At the heart of Tarel Alvin McCraney’s Choir Boy, the new play at Studio Theatre, is the question of what it means to be a man. Actually, it’s less of a question than a command. Set in the fictional Charles R. Drew School for Boys, a prestigious African American Prep School, Choir Boy is the story of five students who struggle to negotiate what it means to be a man in a world filled with ambiguities and shifting standards. Director Kent Gash builds a fascinating world dense with thorny intersections of race, class, and sexuality that are sometimes funny, sometimes uncomfortable. It is ultimately a play about forgiveness, and to this end there are moments that are extremely moving.
The set, by Jason Sherwood, is all polished oak and neoclassical formality. Above this storied foundation are a dozen portraits of Great Black Leaders, from W.E.B. DuBois to Barack Obama, and they seem to gaze, unblinkingly, on the next generation that’s coming of age below. There is Bobby Marrow (Keith Antone), who talks tough and wears Jordans with his khakis, but whose lineage is purely aristocratic; his uncle (Marty Austin Lamar) is even the Headmaster. There is Bobby’s sidekick, Junior Davis (Eric Lockley), who’s like a yappy dog perpetually at his master’s side. David (Jonathan Burke) is an uptight would-be pastor. And Anthony (Jaysen Wright) is a poor kid from rural Georgia, and ends up being the real hero of the play.
Then, at the center of it all, is Pharus Jonathan Young (Jelani Alladin). Pharus is a queen, and everyone knows it, and he knows that everyone knows it. Despite the taunting, he puts on a brave face, diving head first into academics and extra curriculars and all the things a “Drew Man” should do. Specifically, Pharus can sing really well, and at the beginning of the play he is offered the chance to lead the prestigious school choir. Although he’s in charge, he isn’t given much respect by his fellow choir boys, especially Bobby. That, together with a challenging new class taught by a Civil Rights hero (and sole white character) Mr. Pendleton (Alan Wade), sets the stage for an increasingly tense standoff between Pharus and the world.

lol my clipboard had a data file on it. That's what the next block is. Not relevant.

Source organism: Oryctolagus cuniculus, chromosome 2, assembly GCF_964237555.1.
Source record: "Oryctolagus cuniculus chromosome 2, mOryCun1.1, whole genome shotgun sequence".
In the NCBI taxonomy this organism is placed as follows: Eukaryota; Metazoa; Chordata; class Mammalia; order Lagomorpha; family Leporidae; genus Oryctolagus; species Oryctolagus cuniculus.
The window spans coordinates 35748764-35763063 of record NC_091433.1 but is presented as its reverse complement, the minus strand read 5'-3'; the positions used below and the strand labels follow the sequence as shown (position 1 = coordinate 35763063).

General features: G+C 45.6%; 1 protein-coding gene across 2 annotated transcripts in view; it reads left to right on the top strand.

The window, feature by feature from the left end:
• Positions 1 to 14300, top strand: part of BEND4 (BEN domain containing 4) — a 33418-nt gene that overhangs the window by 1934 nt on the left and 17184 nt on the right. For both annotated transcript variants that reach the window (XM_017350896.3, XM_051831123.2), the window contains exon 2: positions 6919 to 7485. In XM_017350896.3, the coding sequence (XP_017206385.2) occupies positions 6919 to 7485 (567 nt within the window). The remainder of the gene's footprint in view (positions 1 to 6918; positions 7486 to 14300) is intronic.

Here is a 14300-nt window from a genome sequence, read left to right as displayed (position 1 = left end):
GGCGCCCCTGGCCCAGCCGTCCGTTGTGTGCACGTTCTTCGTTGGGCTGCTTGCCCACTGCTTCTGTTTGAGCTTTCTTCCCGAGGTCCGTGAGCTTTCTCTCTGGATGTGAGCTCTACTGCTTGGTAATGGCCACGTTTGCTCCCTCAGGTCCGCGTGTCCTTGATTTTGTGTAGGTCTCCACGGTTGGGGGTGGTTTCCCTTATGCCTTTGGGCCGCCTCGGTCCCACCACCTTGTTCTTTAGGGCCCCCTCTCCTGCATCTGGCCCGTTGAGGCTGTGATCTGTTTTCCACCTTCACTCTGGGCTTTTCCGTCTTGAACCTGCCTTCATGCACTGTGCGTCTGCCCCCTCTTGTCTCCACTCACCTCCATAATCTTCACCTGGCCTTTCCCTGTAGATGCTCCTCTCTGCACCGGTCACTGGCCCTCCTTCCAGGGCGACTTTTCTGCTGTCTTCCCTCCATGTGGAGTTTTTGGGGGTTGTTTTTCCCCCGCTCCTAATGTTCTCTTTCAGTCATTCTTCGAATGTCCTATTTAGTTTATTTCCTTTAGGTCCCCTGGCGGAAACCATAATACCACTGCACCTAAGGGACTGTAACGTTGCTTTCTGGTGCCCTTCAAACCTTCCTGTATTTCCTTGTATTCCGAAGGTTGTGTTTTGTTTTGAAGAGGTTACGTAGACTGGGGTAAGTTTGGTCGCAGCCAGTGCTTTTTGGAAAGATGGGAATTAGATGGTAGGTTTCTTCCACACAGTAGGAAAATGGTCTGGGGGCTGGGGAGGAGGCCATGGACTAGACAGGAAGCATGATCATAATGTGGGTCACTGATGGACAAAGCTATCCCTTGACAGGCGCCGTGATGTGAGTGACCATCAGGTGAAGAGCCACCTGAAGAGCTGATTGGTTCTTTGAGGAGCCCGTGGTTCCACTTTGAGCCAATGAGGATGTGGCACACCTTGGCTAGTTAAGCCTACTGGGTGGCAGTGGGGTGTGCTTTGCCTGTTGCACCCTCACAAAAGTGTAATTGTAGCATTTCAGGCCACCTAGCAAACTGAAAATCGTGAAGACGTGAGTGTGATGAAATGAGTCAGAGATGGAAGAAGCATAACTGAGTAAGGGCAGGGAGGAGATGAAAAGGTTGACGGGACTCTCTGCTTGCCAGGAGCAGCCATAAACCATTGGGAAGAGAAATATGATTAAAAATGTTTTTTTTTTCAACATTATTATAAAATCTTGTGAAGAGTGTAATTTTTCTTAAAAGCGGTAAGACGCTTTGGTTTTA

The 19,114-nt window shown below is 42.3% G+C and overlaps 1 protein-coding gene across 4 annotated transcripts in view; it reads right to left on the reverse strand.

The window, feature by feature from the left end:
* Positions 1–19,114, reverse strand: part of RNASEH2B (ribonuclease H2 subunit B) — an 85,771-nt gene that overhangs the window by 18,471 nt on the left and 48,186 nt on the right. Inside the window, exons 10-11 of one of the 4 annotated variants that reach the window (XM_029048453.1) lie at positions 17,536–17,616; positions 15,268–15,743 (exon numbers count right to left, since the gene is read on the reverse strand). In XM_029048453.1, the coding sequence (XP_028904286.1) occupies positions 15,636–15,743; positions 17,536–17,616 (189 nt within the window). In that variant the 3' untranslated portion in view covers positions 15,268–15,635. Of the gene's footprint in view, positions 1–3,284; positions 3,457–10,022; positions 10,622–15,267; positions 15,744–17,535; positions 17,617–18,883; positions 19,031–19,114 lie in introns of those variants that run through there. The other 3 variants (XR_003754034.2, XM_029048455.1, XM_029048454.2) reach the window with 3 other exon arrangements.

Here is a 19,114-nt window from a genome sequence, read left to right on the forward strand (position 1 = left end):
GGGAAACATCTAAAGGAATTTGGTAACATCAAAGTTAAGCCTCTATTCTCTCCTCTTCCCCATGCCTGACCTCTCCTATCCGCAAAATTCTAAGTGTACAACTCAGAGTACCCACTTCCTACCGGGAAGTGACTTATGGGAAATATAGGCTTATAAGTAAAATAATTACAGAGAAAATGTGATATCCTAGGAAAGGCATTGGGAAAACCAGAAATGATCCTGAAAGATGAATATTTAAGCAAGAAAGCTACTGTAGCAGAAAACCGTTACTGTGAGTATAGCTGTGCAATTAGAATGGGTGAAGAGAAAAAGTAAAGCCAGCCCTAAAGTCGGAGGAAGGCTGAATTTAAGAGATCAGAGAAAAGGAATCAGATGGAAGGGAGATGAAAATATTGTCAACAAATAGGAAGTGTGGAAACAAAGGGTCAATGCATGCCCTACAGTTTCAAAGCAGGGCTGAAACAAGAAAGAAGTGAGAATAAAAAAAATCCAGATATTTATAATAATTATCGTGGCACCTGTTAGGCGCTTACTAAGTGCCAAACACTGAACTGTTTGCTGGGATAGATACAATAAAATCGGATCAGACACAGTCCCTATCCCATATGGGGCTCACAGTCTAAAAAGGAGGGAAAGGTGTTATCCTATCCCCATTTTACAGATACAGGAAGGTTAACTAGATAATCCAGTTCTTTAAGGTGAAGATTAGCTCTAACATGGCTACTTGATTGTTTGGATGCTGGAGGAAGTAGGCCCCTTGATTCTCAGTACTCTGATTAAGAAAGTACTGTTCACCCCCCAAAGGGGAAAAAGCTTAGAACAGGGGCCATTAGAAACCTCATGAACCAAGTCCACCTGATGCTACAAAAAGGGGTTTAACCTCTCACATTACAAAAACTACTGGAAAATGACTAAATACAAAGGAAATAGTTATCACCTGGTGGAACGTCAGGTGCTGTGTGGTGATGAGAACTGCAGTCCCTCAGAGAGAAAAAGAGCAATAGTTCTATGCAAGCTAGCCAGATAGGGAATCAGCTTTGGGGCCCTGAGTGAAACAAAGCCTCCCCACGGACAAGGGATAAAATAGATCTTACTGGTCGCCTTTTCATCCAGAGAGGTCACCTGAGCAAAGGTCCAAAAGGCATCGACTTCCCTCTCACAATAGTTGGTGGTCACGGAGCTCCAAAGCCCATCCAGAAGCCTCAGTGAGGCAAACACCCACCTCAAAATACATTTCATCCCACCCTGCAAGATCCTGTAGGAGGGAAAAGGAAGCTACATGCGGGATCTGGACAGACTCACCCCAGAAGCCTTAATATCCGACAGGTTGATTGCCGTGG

But it isn’t all about homophobia, its victims, and perpetrators. Choir Boy is really about how difference struggles to survive in a world that demands uniformity. Sure, a prep school may be an extreme example of enforced conformity, but there are many others: Wall Street, Capitol Hill, the Church? To paraphrase Bill Maher, all-male institutions rarely end well. But even after all the bullshit that Pharus must contend with, he is left with a final weapon, and that is forgiveness. It is this surprising arc that lends Choir Boy such a seemingly abrupt ending, but also, a moral potency that stayed with me long after I left the theatre.
The Studio Theatre’s Choir Boy is a thought-provoking, entertaining, and cathartic experience.
Running Time: One hour and forty five minutes, with no intermission.
‘Choirboy’ at The Studio Theatre by John Stoltenberg in his column Magic Time!
Here’s the playlist of the songs and music of Choirboy.